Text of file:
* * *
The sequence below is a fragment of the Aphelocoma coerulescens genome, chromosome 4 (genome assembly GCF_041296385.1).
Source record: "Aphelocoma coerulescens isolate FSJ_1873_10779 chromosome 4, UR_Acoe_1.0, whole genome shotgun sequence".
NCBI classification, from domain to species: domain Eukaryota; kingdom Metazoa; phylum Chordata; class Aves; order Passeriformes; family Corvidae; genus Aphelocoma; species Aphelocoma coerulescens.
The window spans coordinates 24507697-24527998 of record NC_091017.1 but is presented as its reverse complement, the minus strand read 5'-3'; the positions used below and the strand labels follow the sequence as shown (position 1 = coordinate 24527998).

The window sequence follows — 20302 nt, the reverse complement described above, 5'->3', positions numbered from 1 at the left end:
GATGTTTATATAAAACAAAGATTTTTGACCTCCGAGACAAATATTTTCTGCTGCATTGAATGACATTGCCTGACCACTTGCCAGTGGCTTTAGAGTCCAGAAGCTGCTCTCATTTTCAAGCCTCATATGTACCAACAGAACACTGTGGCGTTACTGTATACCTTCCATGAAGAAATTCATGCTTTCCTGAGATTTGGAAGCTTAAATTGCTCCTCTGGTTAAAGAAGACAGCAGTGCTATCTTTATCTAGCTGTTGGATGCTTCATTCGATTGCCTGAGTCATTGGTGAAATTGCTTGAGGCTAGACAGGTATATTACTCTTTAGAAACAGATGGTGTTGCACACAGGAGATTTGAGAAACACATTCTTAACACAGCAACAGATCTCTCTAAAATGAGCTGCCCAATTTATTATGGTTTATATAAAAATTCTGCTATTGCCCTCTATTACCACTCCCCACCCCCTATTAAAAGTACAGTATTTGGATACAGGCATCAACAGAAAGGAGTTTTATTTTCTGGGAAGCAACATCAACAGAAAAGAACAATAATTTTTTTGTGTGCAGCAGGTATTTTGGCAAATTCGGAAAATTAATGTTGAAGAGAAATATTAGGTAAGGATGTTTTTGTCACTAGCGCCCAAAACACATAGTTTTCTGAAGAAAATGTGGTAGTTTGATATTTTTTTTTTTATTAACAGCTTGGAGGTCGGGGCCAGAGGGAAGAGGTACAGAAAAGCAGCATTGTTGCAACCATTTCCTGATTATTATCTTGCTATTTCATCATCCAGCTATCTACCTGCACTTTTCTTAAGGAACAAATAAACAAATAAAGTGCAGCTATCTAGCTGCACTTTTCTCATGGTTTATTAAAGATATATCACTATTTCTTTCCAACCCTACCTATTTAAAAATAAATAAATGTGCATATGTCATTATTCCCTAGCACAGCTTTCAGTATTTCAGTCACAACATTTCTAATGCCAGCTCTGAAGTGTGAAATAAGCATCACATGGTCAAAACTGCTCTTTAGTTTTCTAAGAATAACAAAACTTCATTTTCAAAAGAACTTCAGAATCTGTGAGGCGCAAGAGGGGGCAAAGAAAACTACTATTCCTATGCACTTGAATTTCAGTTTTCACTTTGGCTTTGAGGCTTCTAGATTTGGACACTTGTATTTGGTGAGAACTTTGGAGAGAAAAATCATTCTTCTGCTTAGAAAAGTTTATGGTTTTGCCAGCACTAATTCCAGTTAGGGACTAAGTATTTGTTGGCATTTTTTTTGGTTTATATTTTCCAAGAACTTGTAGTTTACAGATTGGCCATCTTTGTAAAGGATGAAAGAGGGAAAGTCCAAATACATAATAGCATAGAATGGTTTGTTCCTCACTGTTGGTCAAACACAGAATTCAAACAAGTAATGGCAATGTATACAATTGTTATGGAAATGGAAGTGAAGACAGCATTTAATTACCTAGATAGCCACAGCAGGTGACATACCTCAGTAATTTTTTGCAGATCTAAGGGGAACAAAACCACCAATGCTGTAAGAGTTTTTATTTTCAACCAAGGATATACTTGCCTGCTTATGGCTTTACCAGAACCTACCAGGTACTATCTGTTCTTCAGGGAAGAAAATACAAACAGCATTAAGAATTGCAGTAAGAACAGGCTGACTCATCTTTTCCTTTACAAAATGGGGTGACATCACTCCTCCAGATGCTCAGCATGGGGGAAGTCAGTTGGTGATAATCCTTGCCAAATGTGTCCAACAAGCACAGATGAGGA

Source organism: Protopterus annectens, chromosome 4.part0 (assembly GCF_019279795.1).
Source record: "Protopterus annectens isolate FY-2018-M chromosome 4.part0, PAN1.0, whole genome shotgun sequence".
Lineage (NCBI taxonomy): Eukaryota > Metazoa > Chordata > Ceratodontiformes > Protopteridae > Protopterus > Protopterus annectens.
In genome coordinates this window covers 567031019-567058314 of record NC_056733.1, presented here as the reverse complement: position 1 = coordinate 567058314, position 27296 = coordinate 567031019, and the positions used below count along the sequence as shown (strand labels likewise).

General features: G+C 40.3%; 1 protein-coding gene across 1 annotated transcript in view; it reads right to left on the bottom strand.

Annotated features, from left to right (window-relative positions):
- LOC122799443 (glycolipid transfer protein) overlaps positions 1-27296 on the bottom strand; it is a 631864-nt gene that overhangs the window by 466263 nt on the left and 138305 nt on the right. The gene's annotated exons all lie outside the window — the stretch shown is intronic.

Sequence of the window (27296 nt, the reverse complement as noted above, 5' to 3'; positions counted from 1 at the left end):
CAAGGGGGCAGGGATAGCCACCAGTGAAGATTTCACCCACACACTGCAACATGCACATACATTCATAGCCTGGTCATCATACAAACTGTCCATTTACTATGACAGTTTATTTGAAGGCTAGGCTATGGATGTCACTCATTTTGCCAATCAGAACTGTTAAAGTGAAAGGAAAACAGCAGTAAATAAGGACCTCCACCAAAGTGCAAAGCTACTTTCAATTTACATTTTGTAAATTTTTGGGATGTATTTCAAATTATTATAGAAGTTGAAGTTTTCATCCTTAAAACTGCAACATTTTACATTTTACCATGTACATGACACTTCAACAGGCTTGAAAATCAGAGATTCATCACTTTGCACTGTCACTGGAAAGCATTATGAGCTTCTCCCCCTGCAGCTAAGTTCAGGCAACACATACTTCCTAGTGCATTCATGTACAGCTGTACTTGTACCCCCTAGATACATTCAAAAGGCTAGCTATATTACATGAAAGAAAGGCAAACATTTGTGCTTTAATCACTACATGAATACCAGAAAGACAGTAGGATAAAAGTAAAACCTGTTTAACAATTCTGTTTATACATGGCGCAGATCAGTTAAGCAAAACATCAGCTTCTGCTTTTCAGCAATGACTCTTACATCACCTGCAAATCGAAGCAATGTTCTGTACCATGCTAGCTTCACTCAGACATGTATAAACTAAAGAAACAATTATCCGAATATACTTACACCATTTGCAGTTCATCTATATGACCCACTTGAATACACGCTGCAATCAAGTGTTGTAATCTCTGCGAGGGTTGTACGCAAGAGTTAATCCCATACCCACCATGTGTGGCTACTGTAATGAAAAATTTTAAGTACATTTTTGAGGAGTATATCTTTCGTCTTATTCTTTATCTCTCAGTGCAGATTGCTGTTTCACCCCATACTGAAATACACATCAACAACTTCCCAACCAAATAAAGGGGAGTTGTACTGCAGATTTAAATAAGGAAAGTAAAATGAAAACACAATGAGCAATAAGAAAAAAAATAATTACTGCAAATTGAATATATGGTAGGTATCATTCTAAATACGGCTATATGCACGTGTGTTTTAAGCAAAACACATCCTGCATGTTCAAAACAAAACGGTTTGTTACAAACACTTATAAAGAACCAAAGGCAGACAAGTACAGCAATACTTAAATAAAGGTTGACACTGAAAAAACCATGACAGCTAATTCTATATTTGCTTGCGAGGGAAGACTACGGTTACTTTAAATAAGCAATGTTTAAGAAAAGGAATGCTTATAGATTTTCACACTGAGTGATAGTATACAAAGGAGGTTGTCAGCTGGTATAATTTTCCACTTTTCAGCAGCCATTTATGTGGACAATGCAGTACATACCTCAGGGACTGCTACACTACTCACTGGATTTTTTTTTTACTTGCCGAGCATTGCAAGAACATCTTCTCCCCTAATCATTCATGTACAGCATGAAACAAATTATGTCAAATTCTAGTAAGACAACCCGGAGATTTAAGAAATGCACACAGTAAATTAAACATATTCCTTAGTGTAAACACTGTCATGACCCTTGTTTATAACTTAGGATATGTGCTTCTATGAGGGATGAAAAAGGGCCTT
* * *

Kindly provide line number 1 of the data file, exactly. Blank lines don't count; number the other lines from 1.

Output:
The sequence below is a fragment of the Aphelocoma coerulescens genome, chromosome 4 (genome assembly GCF_041296385.1).